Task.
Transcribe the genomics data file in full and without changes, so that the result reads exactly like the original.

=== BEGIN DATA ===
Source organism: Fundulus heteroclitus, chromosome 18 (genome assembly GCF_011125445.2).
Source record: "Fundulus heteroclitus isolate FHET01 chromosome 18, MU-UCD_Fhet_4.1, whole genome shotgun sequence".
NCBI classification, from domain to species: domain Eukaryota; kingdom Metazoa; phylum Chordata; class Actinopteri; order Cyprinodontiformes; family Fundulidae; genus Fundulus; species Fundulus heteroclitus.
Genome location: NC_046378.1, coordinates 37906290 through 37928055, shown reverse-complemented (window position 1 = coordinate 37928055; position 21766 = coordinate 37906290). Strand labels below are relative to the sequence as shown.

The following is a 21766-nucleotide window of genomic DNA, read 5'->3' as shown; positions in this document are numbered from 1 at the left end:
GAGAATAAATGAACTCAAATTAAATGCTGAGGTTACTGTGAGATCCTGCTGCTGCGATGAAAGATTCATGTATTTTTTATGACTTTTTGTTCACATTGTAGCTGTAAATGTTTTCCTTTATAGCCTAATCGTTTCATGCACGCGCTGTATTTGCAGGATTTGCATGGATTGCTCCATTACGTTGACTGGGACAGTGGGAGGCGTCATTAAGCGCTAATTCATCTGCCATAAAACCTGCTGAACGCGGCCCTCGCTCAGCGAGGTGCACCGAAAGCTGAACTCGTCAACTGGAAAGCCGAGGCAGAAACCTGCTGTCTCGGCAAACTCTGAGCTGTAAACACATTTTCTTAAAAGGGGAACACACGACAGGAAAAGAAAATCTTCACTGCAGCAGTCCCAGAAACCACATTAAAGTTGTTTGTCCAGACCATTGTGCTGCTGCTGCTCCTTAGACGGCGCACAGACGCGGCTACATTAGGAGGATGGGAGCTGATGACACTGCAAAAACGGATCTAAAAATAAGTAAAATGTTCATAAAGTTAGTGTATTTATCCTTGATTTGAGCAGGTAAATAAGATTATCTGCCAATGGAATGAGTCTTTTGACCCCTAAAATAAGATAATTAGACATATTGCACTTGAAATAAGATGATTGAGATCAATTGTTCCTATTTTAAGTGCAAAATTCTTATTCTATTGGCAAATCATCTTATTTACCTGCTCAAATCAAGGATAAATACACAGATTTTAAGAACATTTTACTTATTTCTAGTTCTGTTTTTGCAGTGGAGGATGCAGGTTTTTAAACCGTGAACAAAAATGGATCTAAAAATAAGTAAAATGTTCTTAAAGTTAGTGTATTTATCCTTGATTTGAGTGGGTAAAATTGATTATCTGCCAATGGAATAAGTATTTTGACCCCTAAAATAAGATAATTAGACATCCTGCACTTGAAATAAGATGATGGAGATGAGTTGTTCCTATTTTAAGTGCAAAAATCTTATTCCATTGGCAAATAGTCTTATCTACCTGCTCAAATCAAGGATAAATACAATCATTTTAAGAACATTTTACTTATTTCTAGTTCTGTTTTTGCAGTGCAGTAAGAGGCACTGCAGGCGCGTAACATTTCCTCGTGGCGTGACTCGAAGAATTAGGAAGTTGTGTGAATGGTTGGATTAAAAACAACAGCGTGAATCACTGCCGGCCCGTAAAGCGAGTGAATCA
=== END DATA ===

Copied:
Source organism: Fundulus heteroclitus, chromosome 18 (genome assembly GCF_011125445.2).
Source record: "Fundulus heteroclitus isolate FHET01 chromosome 18, MU-UCD_Fhet_4.1, whole genome shotgun sequence".
NCBI classification, from domain to species: domain Eukaryota; kingdom Metazoa; phylum Chordata; class Actinopteri; order Cyprinodontiformes; family Fundulidae; genus Fundulus; species Fundulus heteroclitus.
Genome location: NC_046378.1, coordinates 37906290 through 37928055, shown reverse-complemented (window position 1 = coordinate 37928055; position 21766 = coordinate 37906290). Strand labels below are relative to the sequence as shown.

The following is a 21766-nucleotide window of genomic DNA, read 5'->3' as shown; positions in this document are numbered from 1 at the left end:
GAGAATAAATGAACTCAAATTAAATGCTGAGGTTACTGTGAGATCCTGCTGCTGCGATGAAAGATTCATGTATTTTTTATGACTTTTTGTTCACATTGTAGCTGTAAATGTTTTCCTTTATAGCCTAATCGTTTCATGCACGCGCTGTATTTGCAGGATTTGCATGGATTGCTCCATTACGTTGACTGGGACAGTGGGAGGCGTCATTAAGCGCTAATTCATCTGCCATAAAACCTGCTGAACGCGGCCCTCGCTCAGCGAGGTGCACCGAAAGCTGAACTCGTCAACTGGAAAGCCGAGGCAGAAACCTGCTGTCTCGGCAAACTCTGAGCTGTAAACACATTTTCTTAAAAGGGGAACACACGACAGGAAAAGAAAATCTTCACTGCAGCAGTCCCAGAAACCACATTAAAGTTGTTTGTCCAGACCATTGTGCTGCTGCTGCTCCTTAGACGGCGCACAGACGCGGCTACATTAGGAGGATGGGAGCTGATGACACTGCAAAAACGGATCTAAAAATAAGTAAAATGTTCATAAAGTTAGTGTATTTATCCTTGATTTGAGCAGGTAAATAAGATTATCTGCCAATGGAATGAGTCTTTTGACCCCTAAAATAAGATAATTAGACATATTGCACTTGAAATAAGATGATTGAGATCAATTGTTCCTATTTTAAGTGCAAAATTCTTATTCTATTGGCAAATCATCTTATTTACCTGCTCAAATCAAGGATAAATACACAGATTTTAAGAACATTTTACTTATTTCTAGTTCTGTTTTTGCAGTGGAGGATGCAGGTTTTTAAACCGTGAACAAAAATGGATCTAAAAATAAGTAAAATGTTCTTAAAGTTAGTGTATTTATCCTTGATTTGAGTGGGTAAAATTGATTATCTGCCAATGGAATAAGTATTTTGACCCCTAAAATAAGATAATTAGACATCCTGCACTTGAAATAAGATGATGGAGATGAGTTGTTCCTATTTTAAGTGCAAAAATCTTATTCCATTGGCAAATAGTCTTATCTACCTGCTCAAATCAAGGATAAATACAATCATTTTAAGAACATTTTACTTATTTCTAGTTCTGTTTTTGCAGTGCAGTAAGAGGCACTGCAGGCGCGTAACATTTCCTCGTGGCGTGACTCGAAGAATTAGGAAGTTGTGTGAATGGTTGGATTAAAAACAACAGCGTGAATCACTGCCGGCCCGTAAAGCGAGTGAATCA